As staled by Mr. Paget in his Law of Banking, fifth edition at page 173, substantial damages may be given against the bank without proof of actual loss to the customer, and in many cases large sums have been awarded. So far as a non-trader is concerned, a different rule has been applied. For the legal infringement, the non-trader is awarded nominal damages. But if the non-trader specifically alleges and proves that he has sustained special damages, he would be entitled to recover the same.
3. The question that arises for consideration in the present case is as to what nominal damages should be awarded for the legal right of the respondent herein being infringed. In GIBBONS V. WESTMINSTER BANK LTD., (1939) 2 K.B. 882, a non-trader was awarded only 40 shillings as nominal damages. The customer's credit is or may be seriously injured by return of one of his cheques dishonoured. The smaller the cheque, the greater is the possibility of damage to his credit.
4. The only decisions of the Indian High Courts bearing on the construction of Section 31 and referred to me by the learned advocates for the petitioner and the respondent ate JOGENDRA NATH V. NEW BENGAL BANK LTD., A.I.R. 1939 Cal 63 and NEW CENTRAL HALL V. UNITED COMMERCIAL BANK LTD., A.I.R. 1939 Mad. 153. The former was a case of a non-trader and a sum of Rs. 500/- was awarded as damages. Reference was made to a passage from Hart's Law of Banking, Edition 4, volume 1, at page 443. The passage is in the following terms:
'Where the Banker, being bound to honour his customer's cheque, has failed to do so he will be liable in damages. If special damage naturally ensuing from the dishonour is proved, it will be properly taken into account in assessing the amount of the damages. If the customer is a trader, the jury may properly award substantial damages, in the absence of proof of special damage. In other cases the customer will be entitled to such damages as will reasonably compensate him for the injury, which, from the nature of the case, he has sustained. All loss flowing naturally from the dishonour of a cheque may be taken into account in estimating the damages.'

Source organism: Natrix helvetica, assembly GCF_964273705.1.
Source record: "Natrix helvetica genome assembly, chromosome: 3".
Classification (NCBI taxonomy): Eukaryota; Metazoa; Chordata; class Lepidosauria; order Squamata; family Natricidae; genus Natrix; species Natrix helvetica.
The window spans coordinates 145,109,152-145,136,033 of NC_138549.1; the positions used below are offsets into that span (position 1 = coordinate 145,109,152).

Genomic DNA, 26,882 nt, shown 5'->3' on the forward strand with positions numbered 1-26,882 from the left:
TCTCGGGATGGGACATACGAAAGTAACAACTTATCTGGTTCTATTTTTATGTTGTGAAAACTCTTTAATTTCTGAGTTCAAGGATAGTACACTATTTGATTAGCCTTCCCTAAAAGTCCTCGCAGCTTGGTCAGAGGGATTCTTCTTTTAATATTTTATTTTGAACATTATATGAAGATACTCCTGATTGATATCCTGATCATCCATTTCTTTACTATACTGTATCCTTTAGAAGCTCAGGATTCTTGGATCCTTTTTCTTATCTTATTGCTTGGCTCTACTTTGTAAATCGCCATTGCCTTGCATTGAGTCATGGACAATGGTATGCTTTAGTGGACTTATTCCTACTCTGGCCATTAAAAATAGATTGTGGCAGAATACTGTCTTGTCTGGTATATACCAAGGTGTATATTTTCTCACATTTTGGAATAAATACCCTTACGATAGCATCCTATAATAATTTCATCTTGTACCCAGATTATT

In the decision of the Madras High Court in : AIR1959Mad153 , the learned Judges held that the English rule should be adopted in construing the terms of Section 31 of the Negotiable Instruments Act. The learned Judges held that the Indian law on the subject is not at all different from the English law on the point and that in this case of a non-trader, nominal damages should be awarded where there is no proof of special loss or damage j by the wrongful dishonouring and that in the case of a trader, substantial damages should be awarded even in the absence of proof of special loss or damages.
5. Sri Sitharamayya, the learned advocate for the petitioner, invited my attention to page 3 of Mayne's treatise on damages, 11th edition. According to the learned author, 'nominal damages' mean a sum of money that may be spoken of, but has no existence in point of quantity. They are 'a mere peg on which to hang costs'. The relevant passage is as follows:--